Excel in High School with these Note Taking Tips

Taking notes is stressful to some students, but it doesn’t have to be if you learn how to take the right kinds of notes for each of your high school classes. Everyone has a different view on how to take effective notes, and everyone does it differently, but finding the right style that works for you is important and will help you succeed.

Your chosen classes will determine the types of material you learn and the note taking abilities you will need to use to succeed academically. Before you enter college, it is best to start developing good note taking habits at an early age, starting in your high school classes. For more in-depth guidance, you should consult with an academic or student coach.

Maths and Sciences

Although many students feel fine using lined paper, you may want to consider using graphing paper, or even blank paper in math and science courses. Graphing paper is great if you need to draw diagrams in class, like stem-and-leaf display in your statistics class, or to copy down equations in your calculus and algebra classes. Many students also use blank pages as scrap paper, so they can work out the equations alongside the teacher while keeping their actual class notes neat and orderly. Organization is important when it comes to taking notes and it will help you stay on task.

To develop good note taking strategies for your high school career, you need to start early in your freshman year if possible. You should always bring more paper than you think you will need to any math and science classes. Unlike in the Humanities, where you can jot down the names of important figures and events to return to study later, STEM courses require more effort to cement class material in your long-term memory due to their technical nature.

If you are worried about your note taking abilities and are planning to head to college when you graduate high school, talking to an academic coach can help you get your skills up to speed. They will be more than happy to help you figure out where your current abilities are and help you develop a note taking system that works for you.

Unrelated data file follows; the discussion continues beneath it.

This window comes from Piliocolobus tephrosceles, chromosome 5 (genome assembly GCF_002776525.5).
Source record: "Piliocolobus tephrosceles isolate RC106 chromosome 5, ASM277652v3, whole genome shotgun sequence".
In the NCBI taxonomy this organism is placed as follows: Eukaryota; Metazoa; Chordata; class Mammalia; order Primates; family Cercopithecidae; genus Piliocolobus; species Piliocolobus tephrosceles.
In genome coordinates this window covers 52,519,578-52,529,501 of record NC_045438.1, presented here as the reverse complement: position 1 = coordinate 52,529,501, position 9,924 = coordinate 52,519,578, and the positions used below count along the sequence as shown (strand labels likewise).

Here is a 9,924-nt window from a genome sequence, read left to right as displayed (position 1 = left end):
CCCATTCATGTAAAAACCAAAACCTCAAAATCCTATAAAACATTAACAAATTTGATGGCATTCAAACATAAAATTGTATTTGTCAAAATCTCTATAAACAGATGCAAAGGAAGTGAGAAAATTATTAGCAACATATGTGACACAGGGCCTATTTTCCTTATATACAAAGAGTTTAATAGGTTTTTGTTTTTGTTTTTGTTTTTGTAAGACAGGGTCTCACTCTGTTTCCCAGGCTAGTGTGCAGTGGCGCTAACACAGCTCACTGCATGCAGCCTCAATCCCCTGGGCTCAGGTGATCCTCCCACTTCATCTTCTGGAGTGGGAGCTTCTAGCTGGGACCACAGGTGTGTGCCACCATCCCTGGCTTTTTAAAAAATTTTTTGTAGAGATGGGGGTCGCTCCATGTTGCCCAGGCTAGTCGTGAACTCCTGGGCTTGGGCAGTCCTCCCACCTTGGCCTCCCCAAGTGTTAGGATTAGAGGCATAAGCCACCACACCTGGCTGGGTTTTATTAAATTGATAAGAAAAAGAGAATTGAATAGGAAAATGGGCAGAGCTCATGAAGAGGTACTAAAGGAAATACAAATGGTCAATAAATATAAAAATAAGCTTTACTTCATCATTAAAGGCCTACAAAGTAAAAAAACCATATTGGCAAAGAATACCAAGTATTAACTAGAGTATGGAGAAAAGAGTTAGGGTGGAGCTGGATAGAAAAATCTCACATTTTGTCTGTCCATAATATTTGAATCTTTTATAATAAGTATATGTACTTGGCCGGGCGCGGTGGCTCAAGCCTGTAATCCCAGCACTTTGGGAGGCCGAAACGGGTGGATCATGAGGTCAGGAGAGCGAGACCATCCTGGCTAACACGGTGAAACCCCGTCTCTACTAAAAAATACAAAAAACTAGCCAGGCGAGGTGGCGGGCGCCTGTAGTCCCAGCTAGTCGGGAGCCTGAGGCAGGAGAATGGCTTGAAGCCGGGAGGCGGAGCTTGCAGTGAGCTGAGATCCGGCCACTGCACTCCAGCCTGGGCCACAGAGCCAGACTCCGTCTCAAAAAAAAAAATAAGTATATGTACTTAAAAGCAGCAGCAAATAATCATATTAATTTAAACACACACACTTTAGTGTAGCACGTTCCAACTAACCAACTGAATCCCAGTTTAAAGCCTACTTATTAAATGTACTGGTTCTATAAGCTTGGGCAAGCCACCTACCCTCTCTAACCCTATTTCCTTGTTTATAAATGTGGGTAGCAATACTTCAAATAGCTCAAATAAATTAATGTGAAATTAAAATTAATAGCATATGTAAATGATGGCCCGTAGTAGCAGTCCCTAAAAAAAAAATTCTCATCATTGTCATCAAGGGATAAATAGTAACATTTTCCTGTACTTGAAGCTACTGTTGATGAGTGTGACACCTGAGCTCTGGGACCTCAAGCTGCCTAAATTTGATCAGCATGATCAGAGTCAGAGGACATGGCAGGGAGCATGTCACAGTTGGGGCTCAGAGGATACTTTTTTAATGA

The Humanities are more diverse in terms of material and class structure than math and science. While both class types are interdisciplinary to some degree, the Humanities have a greater rift between subjects. Each class, however, is slightly different and may require a unique approach, depending on the subject matter, your note taking preferences, and the teacher’s class style.

English (which includes Shakespeare, Greek classics, literature, and any other type of class that focuses in-depth on the English language) and the political and social sciences make up the majority of Humanities courses. Depending on your high school, you may be able to enrol in different courses unique to your school, like Philosophy or International Relations. Talk to your high school guidance counselor or an academic coach about your course options. They are a great resource to use, and they are happy to help students who show initiative and self-reliance. These traits will help you succeed when you get to college as well.

All of the major Humanities courses in high school have distinct note taking styles. However, ideas and context are two important themes that appear in most humanities courses and successful students will develop a note taking style that allows them to capture them.


You should keep a running sheet and timeline. This will help you map out and understand the different characters, settings, main events, plot twists, and, of course, your personal commentary and questions. To avoid making your notes confusing, you should write your questions for the teacher in the margins. You will be able to find all the relevant questions you wish to ask without having to flip through all your notes in a flurry.

These tips are helpful when deconstructing any novel, play, or other fictional literary work you are discussing in class. It is not enough to just summarize the books. While famous and well-known authors will be discussed in your classes, like F. Scott Fitzgerald, William Shakespeare, and Tennessee Williams, it is necessary for you to establish good note taking skills that will help you dissect and understand any work of literature you are assigned. In later years, as you become a high school senior, you will be required to analyze similar books in greater depth and developing these skills at an early age will serve you well. If you do not have a note taking system in place that works for you, it will be harder for you to excel.

Political and Social Science

Most of the material you will cover in political or social sciences classes are qualitative in scope. Only in specific classes or at a more advanced level will you study things like statistics or game theory, which require you to take notes as if you were a math and science student. At the early levels, your notes will be about grand theories, societal problems, and a much broader approach to the subjects with a minor focus on statistical data.

Drawing out a web on a blank piece of paper that connects all the major players on the political arena you are studying, for instance, like how the various branches of the United Nations interact with each other, can be helpful when studying the associations between bodies of governance and contextual ideas. This also works when studying interpersonal political relationships in class. For example, if you are taking notes in European Political History and you want to remember the British monarchy during 16th century Britain, you might want to draw the Tudor’s family tree to help you remember it.